CRM? I can think of a lot of reasons why it makes sense to elaborate on acronyms. Primarily, it's considered good style. Secondly, someone may straddle multiple domains in which the same acronym is used for different purposes. And finally, from the outside, it appears off-putting and pretentious. The uninformed observer is left with the impression that you don't care if they know what you are talking about and they lose interest rapidly. If you are interested in spreading your message beyond a select group of friends and colleagues, stop bandying around acronyms like everyone knows what they mean.

    • CRM has been an acronym used by business professionals for quite a long time already and it's nothing that I made up. For the uninformed observer I covered CRM from a high level and will do so again in a future posts. Of course if someone doesn't know what an acronym stands for we have this new powerful tool, you may have heard of it? Google

      • Puzzls

        Wow. Terrible reply. Guestman had valid points and you basically just insulted him for no reason. Really? I came here directly from Google reader. I haven't read your blog before but was interested in this post. I DID Google CRM but didn't appreciate having to do it. Is it really beneath you somehow to put Customer Relation Management in parentheses? That attitude really just turned me off to your blog.

        • Didn't insult anyone, guess I'm just a bit more thick skinned? I've covered CRM in the past but I can't put a CRM disclaimer or explanation on every single CRM post that I put up. Nothing is beneath or above me. If all you needed was to know that CRM = customer relationship management then yes I could have done that and will make a point to do so in the future.

    • Fair enough, I'll elaborate on the acronyms from now on (as I did in my latest post and linked to wikipedia), let me know if that helps. Thanks!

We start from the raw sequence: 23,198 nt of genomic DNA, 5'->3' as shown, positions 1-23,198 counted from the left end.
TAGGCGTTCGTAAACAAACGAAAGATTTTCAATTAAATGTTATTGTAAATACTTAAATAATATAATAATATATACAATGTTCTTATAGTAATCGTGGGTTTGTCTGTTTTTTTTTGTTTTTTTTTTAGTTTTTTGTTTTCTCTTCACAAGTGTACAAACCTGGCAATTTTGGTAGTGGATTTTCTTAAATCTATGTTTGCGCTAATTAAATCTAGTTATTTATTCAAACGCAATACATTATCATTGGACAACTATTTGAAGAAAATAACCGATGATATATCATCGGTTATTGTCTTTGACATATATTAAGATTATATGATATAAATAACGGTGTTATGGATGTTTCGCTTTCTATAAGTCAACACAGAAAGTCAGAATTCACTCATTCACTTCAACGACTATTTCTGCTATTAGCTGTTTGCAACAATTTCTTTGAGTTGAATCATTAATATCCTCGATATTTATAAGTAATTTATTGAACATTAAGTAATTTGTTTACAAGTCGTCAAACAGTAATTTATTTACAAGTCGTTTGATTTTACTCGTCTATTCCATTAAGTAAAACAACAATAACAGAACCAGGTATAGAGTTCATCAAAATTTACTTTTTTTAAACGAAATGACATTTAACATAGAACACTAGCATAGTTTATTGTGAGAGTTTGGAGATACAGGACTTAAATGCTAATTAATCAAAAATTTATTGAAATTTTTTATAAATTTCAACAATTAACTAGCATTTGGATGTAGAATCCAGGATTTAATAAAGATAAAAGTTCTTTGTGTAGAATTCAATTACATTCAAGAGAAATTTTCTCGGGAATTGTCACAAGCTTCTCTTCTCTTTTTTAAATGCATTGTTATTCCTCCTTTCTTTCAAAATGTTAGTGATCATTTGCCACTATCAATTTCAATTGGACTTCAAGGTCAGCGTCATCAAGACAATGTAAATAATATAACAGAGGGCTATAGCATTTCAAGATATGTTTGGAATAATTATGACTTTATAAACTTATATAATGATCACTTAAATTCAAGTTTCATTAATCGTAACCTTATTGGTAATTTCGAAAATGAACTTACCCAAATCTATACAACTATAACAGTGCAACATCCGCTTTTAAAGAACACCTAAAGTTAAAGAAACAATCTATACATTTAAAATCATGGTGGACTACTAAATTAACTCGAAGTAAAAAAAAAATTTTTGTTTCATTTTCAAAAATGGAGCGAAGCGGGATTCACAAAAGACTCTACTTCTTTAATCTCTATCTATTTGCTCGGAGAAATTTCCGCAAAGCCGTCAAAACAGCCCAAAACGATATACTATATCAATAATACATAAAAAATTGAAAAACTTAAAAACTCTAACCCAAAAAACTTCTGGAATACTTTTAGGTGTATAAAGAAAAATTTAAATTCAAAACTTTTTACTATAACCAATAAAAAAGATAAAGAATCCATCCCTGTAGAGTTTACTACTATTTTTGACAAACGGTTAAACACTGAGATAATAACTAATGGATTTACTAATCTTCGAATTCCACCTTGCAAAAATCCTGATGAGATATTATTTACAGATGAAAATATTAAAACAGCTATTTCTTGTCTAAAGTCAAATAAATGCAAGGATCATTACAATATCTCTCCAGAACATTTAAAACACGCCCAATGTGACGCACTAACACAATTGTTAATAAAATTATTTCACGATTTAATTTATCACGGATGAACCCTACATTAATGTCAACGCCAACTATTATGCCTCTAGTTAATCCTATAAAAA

• Great post!

    I couldn't agree more that without an all-encompassing strategy in place, our CRM efforts are ineffective and outdated. Organizations should switch their focus from being profit-oriented to customer-oriented. By putting your customers at the centre of your business, your ability to meet and satisfy their needs are endless.

    • Thanks for the kind words and thanks for the comment!

  • hasan50 : is a business consulting resource and information site. You can find hear job, business, shopping, mobile, and cell bazar resource and information.

  • Jacob,
    Your chart is great! And I agree that it goes far beyond CRM and tools? Between the dots, what you are saying is that real-time web has changed marketing which role is no longer to sequence massive messages, but to offer instant personalized replies to consumer queries. Here we are talking of a new architecture, new data, new culture.A culture where customers are partners , every employee is customer service and decision making as close as possible from the customer in order to transform products into relevant solutions.